Naaman’s Wife’s Maid (2 Kings 5)
June 10, 2016
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Naaman was the Commander of the Syrian army and was a highly respected man both by his forces and his King, the King of Syria. He had won him many battles despite suffering from a dreaded skin disease – leprosy. On one of the Syrian Raids against Israel, they had carried off a little Israelite girl who later became a maid serving Naaman’s wife. One day this maid mentioned to Naaman’s wife, her mistress, that if her husband were to go to Samaria – Israelite territory – and see the prophet who lived there – Prophet Elisha – he would be cured of his disease.

These seemingly innocuous words from a maid who either dared or was trusted to speak freely by her masters set off a chain reaction. Naaman’s wife told her husband of the maid’s suggestion who in turn went to the King with it. The King of Syria sent Naaman to the King of Israel bearing gifts and a letter asking him to cure Naaman of his disease. Now as a testament that to bureaucracy’s inefficiencies in communication, the King of Israel got real upset about the King of Syria’s request not knowing that it was actually directed at his Prophet, Elisha.

Read Also: The Samaritan Woman 

Eventually Elisha got the message and customary to the healing practices those days asked Naaman to bathe seven times in the River Jordan and he was healed. Along with his physical healing came a spiritual healing which led Naaman to turn away from the gods of his king and turn instead to the God of Israel.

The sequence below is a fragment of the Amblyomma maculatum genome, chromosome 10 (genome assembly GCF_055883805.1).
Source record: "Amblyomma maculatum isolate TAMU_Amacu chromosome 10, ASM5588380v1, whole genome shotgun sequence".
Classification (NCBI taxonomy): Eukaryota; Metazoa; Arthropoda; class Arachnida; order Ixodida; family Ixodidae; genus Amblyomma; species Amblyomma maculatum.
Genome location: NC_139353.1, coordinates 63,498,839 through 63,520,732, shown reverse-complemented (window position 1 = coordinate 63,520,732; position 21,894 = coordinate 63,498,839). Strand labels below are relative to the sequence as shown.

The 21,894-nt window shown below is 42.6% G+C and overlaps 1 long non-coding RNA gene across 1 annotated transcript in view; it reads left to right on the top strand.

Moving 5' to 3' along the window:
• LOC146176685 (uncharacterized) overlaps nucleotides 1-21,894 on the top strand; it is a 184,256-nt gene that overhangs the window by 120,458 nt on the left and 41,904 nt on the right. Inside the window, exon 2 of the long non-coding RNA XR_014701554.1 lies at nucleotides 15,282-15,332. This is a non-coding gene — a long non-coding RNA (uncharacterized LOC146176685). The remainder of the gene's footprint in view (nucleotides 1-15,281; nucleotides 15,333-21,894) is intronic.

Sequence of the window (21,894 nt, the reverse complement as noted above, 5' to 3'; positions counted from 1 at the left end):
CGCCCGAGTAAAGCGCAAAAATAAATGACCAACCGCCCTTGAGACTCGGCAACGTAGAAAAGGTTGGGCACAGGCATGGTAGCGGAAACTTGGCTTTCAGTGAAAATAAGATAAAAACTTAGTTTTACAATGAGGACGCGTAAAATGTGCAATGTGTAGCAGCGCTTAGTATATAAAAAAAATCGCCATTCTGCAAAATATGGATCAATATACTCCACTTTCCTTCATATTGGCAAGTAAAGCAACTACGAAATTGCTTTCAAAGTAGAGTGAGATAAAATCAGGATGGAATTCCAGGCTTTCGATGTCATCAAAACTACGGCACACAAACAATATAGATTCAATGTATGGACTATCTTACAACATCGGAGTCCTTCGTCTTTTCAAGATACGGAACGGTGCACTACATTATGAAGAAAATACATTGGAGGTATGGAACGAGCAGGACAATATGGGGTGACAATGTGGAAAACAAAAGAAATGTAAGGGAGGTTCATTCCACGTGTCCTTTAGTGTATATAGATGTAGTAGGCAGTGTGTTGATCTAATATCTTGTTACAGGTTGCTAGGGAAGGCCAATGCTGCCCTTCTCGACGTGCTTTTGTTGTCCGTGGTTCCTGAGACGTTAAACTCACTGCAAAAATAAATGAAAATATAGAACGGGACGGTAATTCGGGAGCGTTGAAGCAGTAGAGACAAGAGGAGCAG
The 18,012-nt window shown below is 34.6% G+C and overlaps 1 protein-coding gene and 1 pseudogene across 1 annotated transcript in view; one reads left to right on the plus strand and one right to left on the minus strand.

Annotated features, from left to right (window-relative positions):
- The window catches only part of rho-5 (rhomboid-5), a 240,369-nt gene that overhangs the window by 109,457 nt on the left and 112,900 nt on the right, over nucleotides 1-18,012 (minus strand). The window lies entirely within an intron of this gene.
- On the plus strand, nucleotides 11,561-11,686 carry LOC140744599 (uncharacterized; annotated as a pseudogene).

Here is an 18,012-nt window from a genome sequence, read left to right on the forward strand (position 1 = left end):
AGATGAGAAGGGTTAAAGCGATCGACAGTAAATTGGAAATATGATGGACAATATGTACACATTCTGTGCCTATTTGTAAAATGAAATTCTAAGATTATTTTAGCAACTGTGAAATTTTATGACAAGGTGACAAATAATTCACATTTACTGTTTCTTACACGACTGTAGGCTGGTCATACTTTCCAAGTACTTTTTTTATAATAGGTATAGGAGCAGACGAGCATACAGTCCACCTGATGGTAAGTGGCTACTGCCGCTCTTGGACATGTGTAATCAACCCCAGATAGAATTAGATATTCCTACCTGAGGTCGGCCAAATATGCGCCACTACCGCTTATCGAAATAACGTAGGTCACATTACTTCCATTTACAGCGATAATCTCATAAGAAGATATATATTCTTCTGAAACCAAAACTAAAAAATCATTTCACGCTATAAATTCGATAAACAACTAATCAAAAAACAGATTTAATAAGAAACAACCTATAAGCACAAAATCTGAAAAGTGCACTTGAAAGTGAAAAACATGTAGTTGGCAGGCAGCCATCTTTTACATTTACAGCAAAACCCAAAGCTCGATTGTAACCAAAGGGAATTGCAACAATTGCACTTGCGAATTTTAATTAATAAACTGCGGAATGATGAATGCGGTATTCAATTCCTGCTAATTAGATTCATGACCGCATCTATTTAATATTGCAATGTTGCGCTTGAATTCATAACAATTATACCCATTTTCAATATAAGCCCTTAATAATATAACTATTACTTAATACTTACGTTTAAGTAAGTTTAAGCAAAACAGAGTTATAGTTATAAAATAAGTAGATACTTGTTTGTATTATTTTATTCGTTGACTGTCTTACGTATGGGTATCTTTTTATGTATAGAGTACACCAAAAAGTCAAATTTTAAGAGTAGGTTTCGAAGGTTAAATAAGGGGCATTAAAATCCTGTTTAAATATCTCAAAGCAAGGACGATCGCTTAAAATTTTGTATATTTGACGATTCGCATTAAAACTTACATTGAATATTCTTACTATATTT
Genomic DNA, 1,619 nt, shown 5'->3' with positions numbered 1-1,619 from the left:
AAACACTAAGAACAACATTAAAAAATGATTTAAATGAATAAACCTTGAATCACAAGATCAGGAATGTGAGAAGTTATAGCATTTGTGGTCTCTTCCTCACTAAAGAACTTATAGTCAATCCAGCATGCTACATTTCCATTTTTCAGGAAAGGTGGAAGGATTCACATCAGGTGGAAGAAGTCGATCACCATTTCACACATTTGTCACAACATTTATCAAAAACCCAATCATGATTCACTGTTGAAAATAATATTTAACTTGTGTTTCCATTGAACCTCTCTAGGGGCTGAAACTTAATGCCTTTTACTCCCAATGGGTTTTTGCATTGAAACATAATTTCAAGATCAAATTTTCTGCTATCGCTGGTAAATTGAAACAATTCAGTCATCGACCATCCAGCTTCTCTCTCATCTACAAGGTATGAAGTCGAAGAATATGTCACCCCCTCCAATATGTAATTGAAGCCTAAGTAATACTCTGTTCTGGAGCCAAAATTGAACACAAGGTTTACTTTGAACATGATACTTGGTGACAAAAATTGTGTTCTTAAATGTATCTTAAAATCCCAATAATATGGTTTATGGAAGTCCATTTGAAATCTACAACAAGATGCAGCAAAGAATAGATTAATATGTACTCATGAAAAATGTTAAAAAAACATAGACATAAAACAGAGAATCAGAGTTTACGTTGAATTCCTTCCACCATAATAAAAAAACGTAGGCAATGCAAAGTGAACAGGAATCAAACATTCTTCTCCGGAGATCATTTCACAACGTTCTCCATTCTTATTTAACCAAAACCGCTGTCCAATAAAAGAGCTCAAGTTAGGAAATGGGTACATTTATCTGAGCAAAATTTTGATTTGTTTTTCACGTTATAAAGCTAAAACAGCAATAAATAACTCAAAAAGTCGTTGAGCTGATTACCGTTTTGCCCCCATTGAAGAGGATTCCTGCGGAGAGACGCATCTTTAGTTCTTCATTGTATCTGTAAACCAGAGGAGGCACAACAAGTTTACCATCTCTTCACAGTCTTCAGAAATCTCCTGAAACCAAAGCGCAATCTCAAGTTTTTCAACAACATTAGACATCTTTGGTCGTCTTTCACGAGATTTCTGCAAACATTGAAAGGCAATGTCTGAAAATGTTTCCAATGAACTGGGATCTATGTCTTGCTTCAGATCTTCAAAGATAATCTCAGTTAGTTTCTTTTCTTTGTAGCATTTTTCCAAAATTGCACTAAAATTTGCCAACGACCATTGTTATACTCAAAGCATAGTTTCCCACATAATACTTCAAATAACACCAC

Had this maid, whose name we’re not even told, not kept the faith of her people despite being captured and kept servant in a foreign land, Naaman might never have been healed or returned to God. We have to acknowledge that it must have been a difficult thing for her to speak her mind in that way, making foreign suggestions to her masters. It’s interesting how countless times we are shown how God chooses people from different backgrounds and statures in life to complete a puzzle in his ministry. In a similar way despite where we are in life, our small acts of faith and courage have a place and a purpose.

Read Also: The woman with the Alabaster Jar

Whatever you do will be insignificant, but it is very important that you do it.

Mahatma Gandhi



About author

Wanjiru Ndung'u

Wanjiru Ndung'u writes fiction, poetry and essays. She is an irretrievable night owl, tea-lover and cat mom. She enjoys books, alternative music, movies and streaming shows.

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